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Blog Excerpts

Slang-orama!

In Sunday's New York Times Book Review, Visual Thesaurus editor Ben Zimmer has the back-page essay on the latest in slang dictionaries. You can read it online here, and you can listen to Ben's discussion with Book Review editor Sam Tanenhaus in the weekly podcast here. Also check out Ben's Artsbeat blog post on a 1699 slang dictionary.
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Today, March 23, 2011, is the first annual OK Day, celebrating America's greatest word (or expression?) and most successful export.

It's not the first birthday of OK, of course. OK was born 172 years ago, in the Boston Morning Post of March 23, 1839. But it's the first celebration.  Continue reading...
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Last week we presented an excerpt from Robert Lane Greene's fascinating new book, You Are What You Speak, tracing the origins of "language sticklers" back to the early days of English. In this second excerpt, Greene concludes his history of sticklerism with the recent success of the book Eats, Shoots & Leaves by Lynne Truss.  Continue reading...
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"I love your idea of reading 52 books a year," said a colleague last week. But the modifier  "theoretically" hung in the air. "How do you ever manage it?" she added.

In truth, I adore reading so much I don't find it difficult. I was the kind of kid who read the backs of cereal boxes at breakfast.  Continue reading...
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Robert Lane Greene, a correspondent for The Economist, has just published a thoroughly engaging book sure to fascinate all linguaphiles: You Are What You Speak: Grammar Grouches, Language Laws, and the Politics of Identity. In this excerpt, Greene argues that there has never been a "golden age" for English: fears of the language's demise have been with us for centuries, stoked by "sticklers" castigating the usage around them.  Continue reading...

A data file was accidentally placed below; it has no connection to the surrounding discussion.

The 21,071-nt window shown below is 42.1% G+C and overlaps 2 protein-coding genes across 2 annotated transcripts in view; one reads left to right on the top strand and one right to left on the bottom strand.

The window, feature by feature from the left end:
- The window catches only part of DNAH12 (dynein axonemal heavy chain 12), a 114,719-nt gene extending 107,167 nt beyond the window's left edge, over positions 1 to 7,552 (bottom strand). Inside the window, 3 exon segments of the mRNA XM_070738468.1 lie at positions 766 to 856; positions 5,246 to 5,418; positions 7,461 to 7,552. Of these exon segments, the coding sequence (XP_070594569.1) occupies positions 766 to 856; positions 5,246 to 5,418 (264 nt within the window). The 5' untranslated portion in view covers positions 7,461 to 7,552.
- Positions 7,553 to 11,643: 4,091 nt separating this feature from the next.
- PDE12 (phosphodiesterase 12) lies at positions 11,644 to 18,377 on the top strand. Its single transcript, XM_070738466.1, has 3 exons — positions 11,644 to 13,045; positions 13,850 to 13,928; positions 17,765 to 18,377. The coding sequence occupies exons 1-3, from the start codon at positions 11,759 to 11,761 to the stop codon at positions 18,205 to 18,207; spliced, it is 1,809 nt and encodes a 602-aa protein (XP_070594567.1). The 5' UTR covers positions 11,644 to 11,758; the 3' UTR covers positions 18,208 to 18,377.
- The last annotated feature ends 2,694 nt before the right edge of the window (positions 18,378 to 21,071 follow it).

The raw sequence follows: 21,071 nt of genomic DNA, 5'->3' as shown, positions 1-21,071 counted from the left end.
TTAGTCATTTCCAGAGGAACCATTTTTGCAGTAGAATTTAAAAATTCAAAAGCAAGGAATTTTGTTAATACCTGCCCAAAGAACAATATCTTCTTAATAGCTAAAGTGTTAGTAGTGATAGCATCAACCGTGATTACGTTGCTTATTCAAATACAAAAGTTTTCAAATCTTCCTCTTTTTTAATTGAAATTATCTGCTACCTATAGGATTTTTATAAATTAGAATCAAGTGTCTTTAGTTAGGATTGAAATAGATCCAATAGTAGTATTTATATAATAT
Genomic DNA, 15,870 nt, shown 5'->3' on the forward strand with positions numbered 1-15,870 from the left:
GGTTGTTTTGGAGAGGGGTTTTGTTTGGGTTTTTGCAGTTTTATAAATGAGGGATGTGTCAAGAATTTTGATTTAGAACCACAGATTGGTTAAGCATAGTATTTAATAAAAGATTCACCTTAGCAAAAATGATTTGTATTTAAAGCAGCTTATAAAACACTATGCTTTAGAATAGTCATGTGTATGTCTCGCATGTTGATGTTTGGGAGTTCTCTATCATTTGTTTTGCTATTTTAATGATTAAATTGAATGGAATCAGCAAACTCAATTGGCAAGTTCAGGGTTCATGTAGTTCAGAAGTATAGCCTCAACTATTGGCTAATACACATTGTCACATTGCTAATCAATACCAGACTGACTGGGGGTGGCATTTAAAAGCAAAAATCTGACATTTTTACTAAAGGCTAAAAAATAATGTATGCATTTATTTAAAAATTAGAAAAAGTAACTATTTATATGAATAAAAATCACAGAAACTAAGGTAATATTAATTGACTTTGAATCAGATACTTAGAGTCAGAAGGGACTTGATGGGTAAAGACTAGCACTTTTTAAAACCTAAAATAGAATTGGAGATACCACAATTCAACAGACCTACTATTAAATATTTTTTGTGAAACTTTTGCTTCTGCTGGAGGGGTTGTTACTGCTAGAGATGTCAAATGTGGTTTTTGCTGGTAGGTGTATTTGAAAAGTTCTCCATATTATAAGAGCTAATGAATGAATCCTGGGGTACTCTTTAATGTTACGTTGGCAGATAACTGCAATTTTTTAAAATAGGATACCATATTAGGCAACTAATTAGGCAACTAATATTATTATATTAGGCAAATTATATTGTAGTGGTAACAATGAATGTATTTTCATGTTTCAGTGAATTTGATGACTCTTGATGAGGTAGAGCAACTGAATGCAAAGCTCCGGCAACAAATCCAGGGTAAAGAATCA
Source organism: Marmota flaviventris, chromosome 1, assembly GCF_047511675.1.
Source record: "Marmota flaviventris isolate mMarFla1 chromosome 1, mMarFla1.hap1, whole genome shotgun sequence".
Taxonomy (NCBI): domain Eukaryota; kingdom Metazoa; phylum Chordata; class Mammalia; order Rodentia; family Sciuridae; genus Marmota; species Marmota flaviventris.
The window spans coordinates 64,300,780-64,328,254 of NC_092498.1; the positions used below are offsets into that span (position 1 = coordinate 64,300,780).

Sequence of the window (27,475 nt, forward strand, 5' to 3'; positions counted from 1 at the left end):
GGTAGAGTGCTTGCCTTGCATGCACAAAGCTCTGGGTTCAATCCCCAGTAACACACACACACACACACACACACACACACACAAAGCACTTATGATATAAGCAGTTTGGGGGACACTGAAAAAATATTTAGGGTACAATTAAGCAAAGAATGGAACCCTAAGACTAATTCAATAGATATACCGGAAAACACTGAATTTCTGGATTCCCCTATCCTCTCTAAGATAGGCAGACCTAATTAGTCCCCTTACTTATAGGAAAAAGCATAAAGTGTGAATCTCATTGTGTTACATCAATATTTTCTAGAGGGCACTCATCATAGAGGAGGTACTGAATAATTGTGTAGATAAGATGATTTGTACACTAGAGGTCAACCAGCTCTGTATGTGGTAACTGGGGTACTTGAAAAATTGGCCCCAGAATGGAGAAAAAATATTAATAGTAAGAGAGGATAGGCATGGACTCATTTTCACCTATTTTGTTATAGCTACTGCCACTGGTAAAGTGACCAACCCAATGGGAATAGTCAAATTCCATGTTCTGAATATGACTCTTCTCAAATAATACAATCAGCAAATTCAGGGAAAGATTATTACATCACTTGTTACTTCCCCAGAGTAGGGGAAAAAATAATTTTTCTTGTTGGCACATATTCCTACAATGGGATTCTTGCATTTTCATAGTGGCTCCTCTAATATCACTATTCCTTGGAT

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Last month a new edition of Mark Twain's classic novels was published: The Adventures of Tom Sawyer and The Adventures of Huckleberry Finn in one volume, edited by Auburn University professor Alan Gribben. The book has attracted some press attention for the editor's decision to systematically change two words that occur in both of Twain's books.  Continue reading...
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Delta Girls is a book born from rejection. When Ballantine Books bought my novel Self Storage, they offered me a two-book deal, which of course was thrilling and affirming to me as a writer. I wrote a novel with a 12-year-old narrator, My Life with the Lincolns, and turned it in, thinking I had fulfilled my contract and would have a new book in the world soon.  Continue reading...
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9 10 11 12 13 Displaying 71-77 of 359 Articles